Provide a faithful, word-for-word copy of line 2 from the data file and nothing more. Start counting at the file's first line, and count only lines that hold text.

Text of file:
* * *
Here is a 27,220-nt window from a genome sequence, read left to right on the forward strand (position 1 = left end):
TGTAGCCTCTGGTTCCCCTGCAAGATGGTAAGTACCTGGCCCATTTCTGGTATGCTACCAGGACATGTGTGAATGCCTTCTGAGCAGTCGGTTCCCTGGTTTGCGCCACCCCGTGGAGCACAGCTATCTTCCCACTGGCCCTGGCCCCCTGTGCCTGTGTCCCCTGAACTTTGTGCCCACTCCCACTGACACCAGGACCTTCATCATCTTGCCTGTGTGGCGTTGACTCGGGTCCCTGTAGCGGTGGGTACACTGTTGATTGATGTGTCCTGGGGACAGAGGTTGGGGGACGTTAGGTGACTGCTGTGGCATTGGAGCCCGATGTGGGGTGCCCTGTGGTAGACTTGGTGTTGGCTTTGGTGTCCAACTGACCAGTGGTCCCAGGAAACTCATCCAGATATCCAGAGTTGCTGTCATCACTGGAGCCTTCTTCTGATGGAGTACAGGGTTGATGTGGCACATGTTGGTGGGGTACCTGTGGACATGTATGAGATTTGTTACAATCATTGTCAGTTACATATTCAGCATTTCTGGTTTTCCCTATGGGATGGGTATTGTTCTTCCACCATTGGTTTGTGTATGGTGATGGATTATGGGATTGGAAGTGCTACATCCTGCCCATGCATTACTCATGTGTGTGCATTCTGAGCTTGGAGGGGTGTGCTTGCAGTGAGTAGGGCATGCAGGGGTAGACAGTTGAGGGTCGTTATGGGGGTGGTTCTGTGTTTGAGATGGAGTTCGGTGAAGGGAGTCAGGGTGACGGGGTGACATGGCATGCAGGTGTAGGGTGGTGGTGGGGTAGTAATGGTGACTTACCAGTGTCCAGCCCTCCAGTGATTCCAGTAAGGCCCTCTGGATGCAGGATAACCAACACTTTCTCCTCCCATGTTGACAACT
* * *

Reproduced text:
TGTAGCCTCTGGTTCCCCTGCAAGATGGTAAGTACCTGGCCCATTTCTGGTATGCTACCAGGACATGTGTGAATGCCTTCTGAGCAGTCGGTTCCCTGGTTTGCGCCACCCCGTGGAGCACAGCTATCTTCCCACTGGCCCTGGCCCCCTGTGCCTGTGTCCCCTGAACTTTGTGCCCACTCCCACTGACACCAGGACCTTCATCATCTTGCCTGTGTGGCGTTGACTCGGGTCCCTGTAGCGGTGGGTACACTGTTGATTGATGTGTCCTGGGGACAGAGGTTGGGGGACGTTAGGTGACTGCTGTGGCATTGGAGCCCGATGTGGGGTGCCCTGTGGTAGACTTGGTGTTGGCTTTGGTGTCCAACTGACCAGTGGTCCCAGGAAACTCATCCAGATATCCAGAGTTGCTGTCATCACTGGAGCCTTCTTCTGATGGAGTACAGGGTTGATGTGGCACATGTTGGTGGGGTACCTGTGGACATGTATGAGATTTGTTACAATCATTGTCAGTTACATATTCAGCATTTCTGGTTTTCCCTATGGGATGGGTATTGTTCTTCCACCATTGGTTTGTGTATGGTGATGGATTATGGGATTGGAAGTGCTACATCCTGCCCATGCATTACTCATGTGTGTGCATTCTGAGCTTGGAGGGGTGTGCTTGCAGTGAGTAGGGCATGCAGGGGTAGACAGTTGAGGGTCGTTATGGGGGTGGTTCTGTGTTTGAGATGGAGTTCGGTGAAGGGAGTCAGGGTGACGGGGTGACATGGCATGCAGGTGTAGGGTGGTGGTGGGGTAGTAATGGTGACTTACCAGTGTCCAGCCCTCCAGTGATTCCAGTAAGGCCCTCTGGATGCAGGATAACCAACACTTTCTCCTCCCATGTTGACAACT